On the 11th of November the engine I am assigned to was dispatched to a structure fire. Upon the arrival of the Battalion Chief it was reported that we had a single wide trailer that was 50% involved in fire, with exposures on the “B” and “D” side of the unit involved. Upon the arrival of E-319 (my engine) we were assigned to assist in fire suppression efforts. It was at this time I noticed that we had “live” power lines on the ground. The “B” side of the involved structure that were arcing.(Never reported on the size-up, 1st mistake) The first arriving engine had made an attack with a 1 3/4″ handline on the “B” side. (2nd mistake, big fire, use a big line, 3rd mistake was they were operatiing within 30′ of the power line) I was ordered by the B/C to have my crew pull a 2 1/2″ line and begin fire suppression. My crew was getting the 2 1/2″ line in place when I went to the first attack team and advised them of the power lines. They said they knew about them, but they were “safe” I called to command and requested that all personnel stay away from the “B” side due to the power line, and this request was granted and all F/F’s operating on the fire ground were given the order to stay away from the “B” side of the structure. The fire was extinguished without incident. The power company arrived on scene to secure the power to the line on the ground. Crews on scene saw the power company, and began overhaul operations. While they were operating on the “B” side of the structure, they were standing in puddles of water. When they started to advance on the “B” side the power line “jumpped” and crews operating on the “B” side were within 10′ of that line. Everyone that was near the power line started to point the finger and ask why wasn’t the power secured. It was reported by a late arriving Chief that the power company had secured the power. What he failed to ask the power company was did he secure the line that was down, or power to the exposures. It was at this time that the power company stated they had only secured the power to the exposures, and they were working on the line that was down. No one was injured, but everyone that was on scene learned a lesson in safety.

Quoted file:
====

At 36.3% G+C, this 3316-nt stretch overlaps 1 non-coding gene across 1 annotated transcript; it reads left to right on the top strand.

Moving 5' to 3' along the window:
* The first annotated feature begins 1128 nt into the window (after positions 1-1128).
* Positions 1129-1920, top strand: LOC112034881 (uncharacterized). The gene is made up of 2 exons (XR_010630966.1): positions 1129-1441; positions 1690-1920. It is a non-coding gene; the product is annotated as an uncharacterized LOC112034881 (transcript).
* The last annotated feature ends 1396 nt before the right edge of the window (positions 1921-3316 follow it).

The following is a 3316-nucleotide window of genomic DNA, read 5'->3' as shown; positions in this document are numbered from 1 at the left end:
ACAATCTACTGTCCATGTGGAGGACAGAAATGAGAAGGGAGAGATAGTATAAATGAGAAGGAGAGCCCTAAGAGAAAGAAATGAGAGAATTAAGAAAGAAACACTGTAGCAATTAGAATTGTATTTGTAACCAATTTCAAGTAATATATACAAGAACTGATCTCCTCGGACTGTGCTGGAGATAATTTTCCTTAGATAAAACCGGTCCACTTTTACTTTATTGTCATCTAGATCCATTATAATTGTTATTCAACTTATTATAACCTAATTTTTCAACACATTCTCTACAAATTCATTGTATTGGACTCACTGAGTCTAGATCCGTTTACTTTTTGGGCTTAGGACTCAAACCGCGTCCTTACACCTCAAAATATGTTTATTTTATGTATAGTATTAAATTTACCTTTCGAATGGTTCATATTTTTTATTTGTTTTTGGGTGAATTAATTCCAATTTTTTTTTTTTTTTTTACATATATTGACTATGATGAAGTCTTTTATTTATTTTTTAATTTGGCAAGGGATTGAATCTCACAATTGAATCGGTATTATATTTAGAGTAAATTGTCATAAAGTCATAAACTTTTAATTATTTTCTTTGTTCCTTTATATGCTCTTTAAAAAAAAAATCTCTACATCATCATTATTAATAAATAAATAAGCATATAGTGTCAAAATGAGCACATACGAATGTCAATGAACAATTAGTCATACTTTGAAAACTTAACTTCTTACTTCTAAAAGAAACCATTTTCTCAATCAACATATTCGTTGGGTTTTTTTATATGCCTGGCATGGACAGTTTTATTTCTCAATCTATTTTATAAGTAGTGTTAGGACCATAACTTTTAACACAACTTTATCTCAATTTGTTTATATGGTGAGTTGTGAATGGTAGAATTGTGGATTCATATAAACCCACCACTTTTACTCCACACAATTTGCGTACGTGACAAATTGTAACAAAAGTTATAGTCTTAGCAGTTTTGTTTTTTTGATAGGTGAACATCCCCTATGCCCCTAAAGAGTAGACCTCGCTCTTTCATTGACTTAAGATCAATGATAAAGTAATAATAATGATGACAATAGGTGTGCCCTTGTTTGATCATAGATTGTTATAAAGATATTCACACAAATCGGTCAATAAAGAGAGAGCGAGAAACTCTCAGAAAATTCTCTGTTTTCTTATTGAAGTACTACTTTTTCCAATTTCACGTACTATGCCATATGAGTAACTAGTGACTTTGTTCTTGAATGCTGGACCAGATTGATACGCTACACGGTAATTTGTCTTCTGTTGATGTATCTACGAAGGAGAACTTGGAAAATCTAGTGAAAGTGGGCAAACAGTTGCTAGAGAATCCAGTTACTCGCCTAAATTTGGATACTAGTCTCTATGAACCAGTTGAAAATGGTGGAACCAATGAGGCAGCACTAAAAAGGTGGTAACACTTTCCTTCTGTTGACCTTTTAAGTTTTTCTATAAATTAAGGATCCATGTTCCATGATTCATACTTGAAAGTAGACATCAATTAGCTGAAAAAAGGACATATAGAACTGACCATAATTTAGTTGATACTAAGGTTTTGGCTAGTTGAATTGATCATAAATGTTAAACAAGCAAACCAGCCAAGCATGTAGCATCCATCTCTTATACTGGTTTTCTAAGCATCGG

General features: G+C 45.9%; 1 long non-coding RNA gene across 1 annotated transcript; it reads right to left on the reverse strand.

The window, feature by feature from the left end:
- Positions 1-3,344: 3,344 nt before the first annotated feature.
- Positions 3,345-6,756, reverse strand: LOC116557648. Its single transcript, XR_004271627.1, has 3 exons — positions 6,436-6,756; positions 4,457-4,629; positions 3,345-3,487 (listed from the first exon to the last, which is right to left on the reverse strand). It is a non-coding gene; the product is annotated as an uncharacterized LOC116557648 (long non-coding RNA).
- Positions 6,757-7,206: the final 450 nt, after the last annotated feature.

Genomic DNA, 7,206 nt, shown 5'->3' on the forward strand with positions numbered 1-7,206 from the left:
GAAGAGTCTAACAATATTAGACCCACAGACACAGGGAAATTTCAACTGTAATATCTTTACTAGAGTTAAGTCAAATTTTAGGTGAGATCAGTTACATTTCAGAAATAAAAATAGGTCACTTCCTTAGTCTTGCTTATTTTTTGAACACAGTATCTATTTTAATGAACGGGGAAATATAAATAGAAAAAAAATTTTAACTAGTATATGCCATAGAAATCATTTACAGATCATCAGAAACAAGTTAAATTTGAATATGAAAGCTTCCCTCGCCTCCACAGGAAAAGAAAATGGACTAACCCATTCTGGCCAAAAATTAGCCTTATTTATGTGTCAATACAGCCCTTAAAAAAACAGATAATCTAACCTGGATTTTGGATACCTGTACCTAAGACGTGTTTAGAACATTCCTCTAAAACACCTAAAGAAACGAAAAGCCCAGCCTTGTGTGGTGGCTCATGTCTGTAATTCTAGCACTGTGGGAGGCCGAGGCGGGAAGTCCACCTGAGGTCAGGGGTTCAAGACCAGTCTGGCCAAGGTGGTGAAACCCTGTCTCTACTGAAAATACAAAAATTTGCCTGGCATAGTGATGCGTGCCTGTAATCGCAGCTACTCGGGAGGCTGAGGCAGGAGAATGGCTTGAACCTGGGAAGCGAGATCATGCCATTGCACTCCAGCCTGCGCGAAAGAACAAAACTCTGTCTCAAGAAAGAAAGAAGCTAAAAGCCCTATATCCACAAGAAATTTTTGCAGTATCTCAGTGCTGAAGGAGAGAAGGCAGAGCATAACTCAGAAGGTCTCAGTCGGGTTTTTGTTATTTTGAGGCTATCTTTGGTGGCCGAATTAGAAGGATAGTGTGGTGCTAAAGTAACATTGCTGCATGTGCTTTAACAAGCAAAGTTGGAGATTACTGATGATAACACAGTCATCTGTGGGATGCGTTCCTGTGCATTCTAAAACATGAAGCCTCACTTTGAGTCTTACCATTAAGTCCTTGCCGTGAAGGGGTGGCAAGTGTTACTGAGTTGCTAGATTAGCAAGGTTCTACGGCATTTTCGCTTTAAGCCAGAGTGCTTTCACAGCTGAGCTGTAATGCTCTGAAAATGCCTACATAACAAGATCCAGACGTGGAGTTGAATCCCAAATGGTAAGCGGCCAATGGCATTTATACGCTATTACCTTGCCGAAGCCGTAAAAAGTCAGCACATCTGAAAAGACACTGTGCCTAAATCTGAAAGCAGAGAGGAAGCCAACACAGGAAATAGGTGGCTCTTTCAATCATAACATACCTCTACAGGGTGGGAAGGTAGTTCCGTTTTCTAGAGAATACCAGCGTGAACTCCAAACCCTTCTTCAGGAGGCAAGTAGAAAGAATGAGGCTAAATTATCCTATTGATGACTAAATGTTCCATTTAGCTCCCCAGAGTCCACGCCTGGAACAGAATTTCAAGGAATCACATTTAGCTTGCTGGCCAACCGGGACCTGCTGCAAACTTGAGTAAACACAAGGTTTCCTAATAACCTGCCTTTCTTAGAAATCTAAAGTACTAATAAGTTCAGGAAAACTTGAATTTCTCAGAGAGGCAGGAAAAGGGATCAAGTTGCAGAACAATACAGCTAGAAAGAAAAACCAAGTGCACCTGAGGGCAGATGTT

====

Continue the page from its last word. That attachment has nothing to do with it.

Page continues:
1. The first arriving uint needs to give a size-up that includes hazards on the fire ground.
2. Knowing what line to pull given the amount of fire upon arrival.
3. Before entering an area that has been identified as a hazard, make sure that it is now a safe area to operate in.
4. Never trust a power line that is on the ground, assume that all power lines on the ground are “HOT.”